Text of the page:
Sunday, July 18, 2010

Memo to Motorists

Specifically, this is a memo to motorists who insist upon driving in front of me while I'm delivering pizza.

1. Please do not drive 15 miles under the speed limit.
I realize that this is North Carolina. I realize that there is a good chance that you reached into a box of Cracker Jacks one day and just happened to pull out your driver's license. Maybe it was given to you in exchange for serving dinner at a soup kitchen once. Whatever the case, I get that you may not have actually received any real training on what driving is supposed to be like or how to understand those funny signs over on the right side of the road. See, periodically you'll come across these posted numbers that have the words "Speed Limit" printed above them. Sometimes the numbers say 25, sometimes 35. On those big, main roads, however, they'll often read 45 or 55. Now, I know, that's when things can get a little out of hand for you, and you'll be tempted to maintain that 30 miles an hour that you're so comfortable with. Maybe you're afraid that a police officer is just sitting on the shoulder up ahead and you don't want to get caught speeding. But if you're doing that posted number, there's a good chance they're not going to come after you. I'd be willing to bet, they've got bigger fish to fry. Like the guy that doesn't have his headlights on when it's pouring down rain.

2. Turn your headlights on when it's pouring down rain.
That's not so much for the people driving in front of me as it is for the people coming from the opposite direction while I'm trying to make a left turn across a heavily trafficked roadway. It's just common courtesy, people.

3. If you're making a right turn and you have a green light, it's okay to go.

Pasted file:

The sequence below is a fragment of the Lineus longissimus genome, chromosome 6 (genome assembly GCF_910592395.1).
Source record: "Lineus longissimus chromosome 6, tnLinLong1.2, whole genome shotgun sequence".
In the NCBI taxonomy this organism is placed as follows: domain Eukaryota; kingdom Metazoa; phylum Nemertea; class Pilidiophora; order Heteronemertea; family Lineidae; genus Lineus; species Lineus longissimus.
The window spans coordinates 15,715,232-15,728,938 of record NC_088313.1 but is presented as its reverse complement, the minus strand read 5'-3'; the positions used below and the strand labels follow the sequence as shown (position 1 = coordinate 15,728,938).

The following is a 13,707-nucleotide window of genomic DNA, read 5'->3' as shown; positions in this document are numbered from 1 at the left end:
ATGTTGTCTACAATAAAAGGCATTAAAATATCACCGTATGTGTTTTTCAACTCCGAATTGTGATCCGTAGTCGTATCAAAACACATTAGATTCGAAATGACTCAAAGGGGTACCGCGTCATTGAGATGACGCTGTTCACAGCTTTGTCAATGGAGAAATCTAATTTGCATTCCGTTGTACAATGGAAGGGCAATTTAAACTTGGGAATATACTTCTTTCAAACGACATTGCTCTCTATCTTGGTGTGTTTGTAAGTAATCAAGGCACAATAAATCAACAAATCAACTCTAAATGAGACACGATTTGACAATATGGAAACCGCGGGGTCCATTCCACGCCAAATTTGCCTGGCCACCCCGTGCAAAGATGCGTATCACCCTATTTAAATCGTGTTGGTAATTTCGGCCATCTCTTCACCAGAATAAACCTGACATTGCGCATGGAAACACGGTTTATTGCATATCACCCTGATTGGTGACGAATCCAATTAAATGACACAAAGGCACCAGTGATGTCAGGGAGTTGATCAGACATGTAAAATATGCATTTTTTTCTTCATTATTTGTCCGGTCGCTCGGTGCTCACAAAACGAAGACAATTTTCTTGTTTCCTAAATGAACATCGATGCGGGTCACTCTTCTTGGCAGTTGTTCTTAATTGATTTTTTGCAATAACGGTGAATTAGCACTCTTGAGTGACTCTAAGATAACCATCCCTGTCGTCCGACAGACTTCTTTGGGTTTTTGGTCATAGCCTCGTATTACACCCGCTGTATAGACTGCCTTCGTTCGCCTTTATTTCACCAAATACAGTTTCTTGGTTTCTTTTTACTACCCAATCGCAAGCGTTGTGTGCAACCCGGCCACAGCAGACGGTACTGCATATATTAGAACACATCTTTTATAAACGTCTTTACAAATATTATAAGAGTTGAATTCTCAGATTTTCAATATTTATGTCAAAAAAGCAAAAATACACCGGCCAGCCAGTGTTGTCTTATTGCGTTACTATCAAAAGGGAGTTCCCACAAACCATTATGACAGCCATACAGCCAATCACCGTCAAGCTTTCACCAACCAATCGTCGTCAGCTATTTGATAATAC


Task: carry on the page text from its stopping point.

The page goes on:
Example: I was sitting at an intersection waiting to make a left turn. On the other side of the road, two cars were waiting to make right hand turns. I did not have an arrow giving me the right of way. Therefore, I yielded to the cars who just kept sitting there. Eventually they realized that they had the right of way, but by then my light was turning yellow. Yes, I went on through, and yes, I know that I could have technically received a ticket for that. But I was fueled with a slight case of road rage at that moment and I desperately wanted to floor it so I could get past these people who had no idea what they were doing back at the intersection. I did pass them. Because it was a 55mph zone and they were doing roughly 35. Refer to number 1 above.

4. If you're gonna turn on red, wait until the way is clear, not until you "think you can make it."
I know that when you see my gaudy pizza delivery light sticking to the top of my car, you automatically believe that I no self-respect and therefore deserve none of your respect as a fellow driver on this road of life. But I'm here to tell you, that's not what that sign means. It's really just an advertisement. I'm delivering pizza and the guys that pay me to do that also pay me to get their name and phone number out there so that more people will think, "Hey, I want a pizza too!" So when you see me driving toward the intersection, knowing that I have the green light and knowing that I am absolutely going the speed limit (perhaps even 5 over), it is not an invitation for you to pull out in front of me because you think you can make it. As much fun as it may be for some people to slam on their brakes, it isn't the sort of activity that I like to brag about. Oh, and testing my seat belt, just to make sure it would secure me in case of a crash, also not my idea of a good time. It's also, how should I put this, impolite, to pull in front of someone and then drive 10 under the speed limit. So when I was riding your bumper for roughly the half mile you were in front of me, it was because I was angry. I'll admit, it confused me quite a bit when you honked your horn at me as we went our separate ways. Maybe you were mad at me for crawling up your tailpipe. But I was mad at you for cutting me off when I was clearly in the right. I'm pretty sure we're even.

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